SMS Prinz Eugen underway
On 8 June 1918, Horthy raised his mark on the Viribus Unitis. Prinz Eugen was to lead the squadron and sailed first. They were followed on the evening of 9 June by Szent István and Tegetthoff and their escort. Novara and Helgoland were to destroy the Barrage with the Tátra-class destroyers, Admiral Spaun and Saida shell the Italian air and naval stations while submarines were to set up a trap in front of Valona and Brindisi to prevent any move and reinforcement from the allies. The big guns of the Tegetthoff, while used to destroye the barrage would also be engaged to prevent any counterattack by ships already at sea, whatever their rank and tonnage.
The two battleships had to report north of Ragusa to join Viribus Unitis and Prinz Eugen and both sailed at full speed, but this caused Szent István’s turbines to overheat. Speed was then reduced to 12 knots (22 km/h; 14 mph) and later 16 knots (30 km/h; 18 mph) but the unfortunate battleship started to pour out an excess of smoke. At 3:15 am on 10 June two Italian MAS boats patrolling (MAS-15 and MAS-21) spotted the smoke. Luigi Rizzo, already awarded for the loss of SMS Wien in Trieste six months before was to lead the attack.
By night, all lights shut, both MTBs penetrated the escort perimeter and split to target each dreadnought. MAS-21 torpedoed but failed SMS Tegetthoff, while MAS-15 fired two torpedoes successfully that hit Szent István. Both MAS evaded the escort, MAS-15 dropping depth charges in her wake. Tegetthoff pulled out of the formation and started to zigzag, cutting down her speed and fired on suspected submarine periscopes.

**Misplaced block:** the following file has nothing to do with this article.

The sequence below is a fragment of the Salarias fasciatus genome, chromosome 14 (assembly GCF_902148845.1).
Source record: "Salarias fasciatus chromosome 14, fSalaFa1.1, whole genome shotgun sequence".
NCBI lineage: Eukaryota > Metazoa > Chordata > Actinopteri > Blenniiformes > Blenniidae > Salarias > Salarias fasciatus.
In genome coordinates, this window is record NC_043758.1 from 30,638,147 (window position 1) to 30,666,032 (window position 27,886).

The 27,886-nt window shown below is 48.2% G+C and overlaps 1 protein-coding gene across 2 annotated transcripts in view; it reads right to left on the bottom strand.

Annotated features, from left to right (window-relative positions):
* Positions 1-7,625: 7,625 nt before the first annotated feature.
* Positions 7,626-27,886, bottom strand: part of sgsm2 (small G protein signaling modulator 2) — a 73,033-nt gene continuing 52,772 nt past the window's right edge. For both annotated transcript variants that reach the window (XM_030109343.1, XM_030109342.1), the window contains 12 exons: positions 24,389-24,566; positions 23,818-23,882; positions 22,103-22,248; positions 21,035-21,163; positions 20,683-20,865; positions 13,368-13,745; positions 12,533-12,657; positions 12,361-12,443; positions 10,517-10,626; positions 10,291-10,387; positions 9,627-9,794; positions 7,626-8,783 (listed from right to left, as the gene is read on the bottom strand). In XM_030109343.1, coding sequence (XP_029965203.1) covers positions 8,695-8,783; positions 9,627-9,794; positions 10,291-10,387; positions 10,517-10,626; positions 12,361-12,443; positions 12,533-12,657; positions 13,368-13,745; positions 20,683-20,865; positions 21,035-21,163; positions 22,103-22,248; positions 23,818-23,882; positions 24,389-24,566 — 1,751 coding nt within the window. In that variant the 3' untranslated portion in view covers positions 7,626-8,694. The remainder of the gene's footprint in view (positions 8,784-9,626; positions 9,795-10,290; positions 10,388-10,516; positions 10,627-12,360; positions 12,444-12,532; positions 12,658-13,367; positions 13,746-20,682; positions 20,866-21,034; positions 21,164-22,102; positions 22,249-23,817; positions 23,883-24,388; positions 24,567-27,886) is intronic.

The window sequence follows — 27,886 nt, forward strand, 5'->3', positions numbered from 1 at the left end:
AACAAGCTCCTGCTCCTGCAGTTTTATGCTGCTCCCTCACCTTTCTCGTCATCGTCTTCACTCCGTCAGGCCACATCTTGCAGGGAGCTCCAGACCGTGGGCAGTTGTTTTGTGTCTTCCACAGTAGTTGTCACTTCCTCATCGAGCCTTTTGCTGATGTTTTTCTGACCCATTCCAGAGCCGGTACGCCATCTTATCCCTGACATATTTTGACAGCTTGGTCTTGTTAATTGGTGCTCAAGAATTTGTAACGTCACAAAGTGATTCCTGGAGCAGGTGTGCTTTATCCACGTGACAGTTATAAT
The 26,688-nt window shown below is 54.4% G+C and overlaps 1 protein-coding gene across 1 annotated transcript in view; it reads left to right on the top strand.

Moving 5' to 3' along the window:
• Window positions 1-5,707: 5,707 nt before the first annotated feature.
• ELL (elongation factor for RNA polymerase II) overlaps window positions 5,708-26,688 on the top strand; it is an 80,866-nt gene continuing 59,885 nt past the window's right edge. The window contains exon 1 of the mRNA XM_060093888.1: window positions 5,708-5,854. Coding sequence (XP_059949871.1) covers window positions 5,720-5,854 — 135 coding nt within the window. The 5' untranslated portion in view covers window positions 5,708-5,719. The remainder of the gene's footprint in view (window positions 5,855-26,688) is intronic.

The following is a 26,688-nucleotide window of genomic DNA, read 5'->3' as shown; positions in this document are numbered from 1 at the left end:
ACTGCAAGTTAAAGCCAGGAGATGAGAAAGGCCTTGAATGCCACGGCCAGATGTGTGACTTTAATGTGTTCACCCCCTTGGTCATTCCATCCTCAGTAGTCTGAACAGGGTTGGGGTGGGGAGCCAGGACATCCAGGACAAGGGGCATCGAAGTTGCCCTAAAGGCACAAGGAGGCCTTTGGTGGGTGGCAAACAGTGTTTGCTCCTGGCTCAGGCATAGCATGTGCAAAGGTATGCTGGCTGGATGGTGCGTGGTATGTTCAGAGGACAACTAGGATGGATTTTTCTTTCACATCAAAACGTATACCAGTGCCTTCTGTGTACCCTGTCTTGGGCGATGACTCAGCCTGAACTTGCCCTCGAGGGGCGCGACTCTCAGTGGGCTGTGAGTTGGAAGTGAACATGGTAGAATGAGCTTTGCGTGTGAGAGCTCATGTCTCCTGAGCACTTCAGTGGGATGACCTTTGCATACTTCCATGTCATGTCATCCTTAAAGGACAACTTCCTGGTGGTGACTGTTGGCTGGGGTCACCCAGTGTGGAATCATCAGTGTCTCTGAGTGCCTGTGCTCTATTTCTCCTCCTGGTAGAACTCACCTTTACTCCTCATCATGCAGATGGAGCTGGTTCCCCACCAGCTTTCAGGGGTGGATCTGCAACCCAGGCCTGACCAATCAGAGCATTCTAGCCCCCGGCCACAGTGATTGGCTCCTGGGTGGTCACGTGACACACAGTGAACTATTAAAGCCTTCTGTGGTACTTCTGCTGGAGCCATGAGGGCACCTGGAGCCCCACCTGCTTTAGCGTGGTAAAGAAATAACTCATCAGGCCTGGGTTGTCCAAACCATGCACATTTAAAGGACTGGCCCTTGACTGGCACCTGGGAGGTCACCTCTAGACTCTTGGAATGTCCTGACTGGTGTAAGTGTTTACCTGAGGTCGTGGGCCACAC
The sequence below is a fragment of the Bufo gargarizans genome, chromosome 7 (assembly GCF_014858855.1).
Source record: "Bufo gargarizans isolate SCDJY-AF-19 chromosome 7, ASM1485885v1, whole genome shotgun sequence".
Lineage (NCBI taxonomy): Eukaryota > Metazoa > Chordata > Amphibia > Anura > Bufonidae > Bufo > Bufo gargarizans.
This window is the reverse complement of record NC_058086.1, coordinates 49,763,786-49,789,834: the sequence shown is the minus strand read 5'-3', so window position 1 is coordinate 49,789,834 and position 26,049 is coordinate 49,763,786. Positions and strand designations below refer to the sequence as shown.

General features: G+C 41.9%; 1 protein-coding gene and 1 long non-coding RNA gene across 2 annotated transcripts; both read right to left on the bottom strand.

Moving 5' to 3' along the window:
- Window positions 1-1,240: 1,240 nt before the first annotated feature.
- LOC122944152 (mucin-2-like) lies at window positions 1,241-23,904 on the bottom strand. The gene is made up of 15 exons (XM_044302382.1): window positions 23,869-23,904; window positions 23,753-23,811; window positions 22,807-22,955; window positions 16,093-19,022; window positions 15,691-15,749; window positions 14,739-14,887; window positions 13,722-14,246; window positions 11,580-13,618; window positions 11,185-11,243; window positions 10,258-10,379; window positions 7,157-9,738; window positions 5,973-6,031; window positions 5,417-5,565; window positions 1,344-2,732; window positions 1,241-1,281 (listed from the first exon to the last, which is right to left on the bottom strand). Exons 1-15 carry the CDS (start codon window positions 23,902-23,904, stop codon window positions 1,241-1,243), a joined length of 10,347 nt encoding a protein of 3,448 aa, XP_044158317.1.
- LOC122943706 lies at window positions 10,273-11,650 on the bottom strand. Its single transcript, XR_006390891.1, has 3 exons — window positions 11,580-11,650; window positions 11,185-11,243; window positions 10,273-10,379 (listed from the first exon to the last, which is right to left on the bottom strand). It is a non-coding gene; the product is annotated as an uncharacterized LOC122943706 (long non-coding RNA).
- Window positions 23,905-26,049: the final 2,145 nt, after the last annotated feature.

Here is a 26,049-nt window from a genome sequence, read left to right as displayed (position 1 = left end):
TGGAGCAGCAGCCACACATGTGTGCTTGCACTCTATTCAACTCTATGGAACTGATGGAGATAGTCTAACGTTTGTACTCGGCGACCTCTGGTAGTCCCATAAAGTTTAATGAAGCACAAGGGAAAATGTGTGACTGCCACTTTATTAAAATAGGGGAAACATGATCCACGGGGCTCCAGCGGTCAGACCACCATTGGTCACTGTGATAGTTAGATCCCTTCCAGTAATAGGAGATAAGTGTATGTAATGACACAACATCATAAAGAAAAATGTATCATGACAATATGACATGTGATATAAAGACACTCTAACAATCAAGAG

SMS Szent istvan in 1915
However SMS Szent István meanwhile has been crippled by the two 18 in torpedoes. They hit just abreast her boiler rooms which quickly flooded and the ship started to list 10° to starboard. Counterflooding portside reduced it to 7° but this was only retarding the inevitable. She steered for the the Bay of Brgulje in an attempt to beach her and save the crew. But in order to save power for the pump, she had to stop. Eventually two more boilers on the port side were flooded, cutting the power for the pumps. While the the turrets were turned to port to balance a bit of weight and ammunition thrown overboard, the list only increased.
An attempt was made at 4:45 am by Tegetthoff to take her in tow. Despite all the efforts and despite of the last remaining pumps still working at 6:12 am SMS eventually Szent István capsized off Premuda (the part filmed). She carried with her 89 sailors and officers. Fortunately the rest of the crew has been evacuated. Her captain, Heinrich Seitz, settled to go with her ship when he was wapparently thrown off the bridge by rishing air when the ship capsized and was saved.